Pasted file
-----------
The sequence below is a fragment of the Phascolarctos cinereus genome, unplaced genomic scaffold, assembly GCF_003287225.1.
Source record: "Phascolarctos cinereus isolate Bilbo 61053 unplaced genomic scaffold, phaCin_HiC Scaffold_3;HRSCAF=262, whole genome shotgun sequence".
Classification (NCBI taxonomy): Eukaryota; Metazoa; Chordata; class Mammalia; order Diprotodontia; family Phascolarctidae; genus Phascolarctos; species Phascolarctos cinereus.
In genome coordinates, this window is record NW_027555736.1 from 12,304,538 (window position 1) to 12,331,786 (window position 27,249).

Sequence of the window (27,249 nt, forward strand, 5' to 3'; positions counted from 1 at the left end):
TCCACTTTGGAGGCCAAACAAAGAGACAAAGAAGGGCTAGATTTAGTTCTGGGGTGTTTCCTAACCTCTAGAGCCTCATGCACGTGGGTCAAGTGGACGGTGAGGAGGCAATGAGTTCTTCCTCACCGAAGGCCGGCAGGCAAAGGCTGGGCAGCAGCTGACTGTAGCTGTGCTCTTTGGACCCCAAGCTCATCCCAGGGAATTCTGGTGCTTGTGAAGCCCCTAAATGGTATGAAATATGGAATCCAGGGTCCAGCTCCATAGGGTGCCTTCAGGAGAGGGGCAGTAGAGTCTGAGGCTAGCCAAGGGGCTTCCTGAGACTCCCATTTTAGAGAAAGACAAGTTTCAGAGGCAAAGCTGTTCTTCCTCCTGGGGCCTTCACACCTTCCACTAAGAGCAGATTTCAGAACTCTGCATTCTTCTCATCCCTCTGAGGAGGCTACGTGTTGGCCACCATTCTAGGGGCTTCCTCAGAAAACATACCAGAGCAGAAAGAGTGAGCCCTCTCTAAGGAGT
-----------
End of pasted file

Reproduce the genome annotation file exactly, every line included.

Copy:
The sequence below is a fragment of the Phascolarctos cinereus genome, unplaced genomic scaffold, assembly GCF_003287225.1.
Source record: "Phascolarctos cinereus isolate Bilbo 61053 unplaced genomic scaffold, phaCin_HiC Scaffold_3;HRSCAF=262, whole genome shotgun sequence".
Classification (NCBI taxonomy): Eukaryota; Metazoa; Chordata; class Mammalia; order Diprotodontia; family Phascolarctidae; genus Phascolarctos; species Phascolarctos cinereus.
In genome coordinates, this window is record NW_027555736.1 from 12,304,538 (window position 1) to 12,331,786 (window position 27,249).

Sequence of the window (27,249 nt, forward strand, 5' to 3'; positions counted from 1 at the left end):
TCCACTTTGGAGGCCAAACAAAGAGACAAAGAAGGGCTAGATTTAGTTCTGGGGTGTTTCCTAACCTCTAGAGCCTCATGCACGTGGGTCAAGTGGACGGTGAGGAGGCAATGAGTTCTTCCTCACCGAAGGCCGGCAGGCAAAGGCTGGGCAGCAGCTGACTGTAGCTGTGCTCTTTGGACCCCAAGCTCATCCCAGGGAATTCTGGTGCTTGTGAAGCCCCTAAATGGTATGAAATATGGAATCCAGGGTCCAGCTCCATAGGGTGCCTTCAGGAGAGGGGCAGTAGAGTCTGAGGCTAGCCAAGGGGCTTCCTGAGACTCCCATTTTAGAGAAAGACAAGTTTCAGAGGCAAAGCTGTTCTTCCTCCTGGGGCCTTCACACCTTCCACTAAGAGCAGATTTCAGAACTCTGCATTCTTCTCATCCCTCTGAGGAGGCTACGTGTTGGCCACCATTCTAGGGGCTTCCTCAGAAAACATACCAGAGCAGAAAGAGTGAGCCCTCTCTAAGGAGT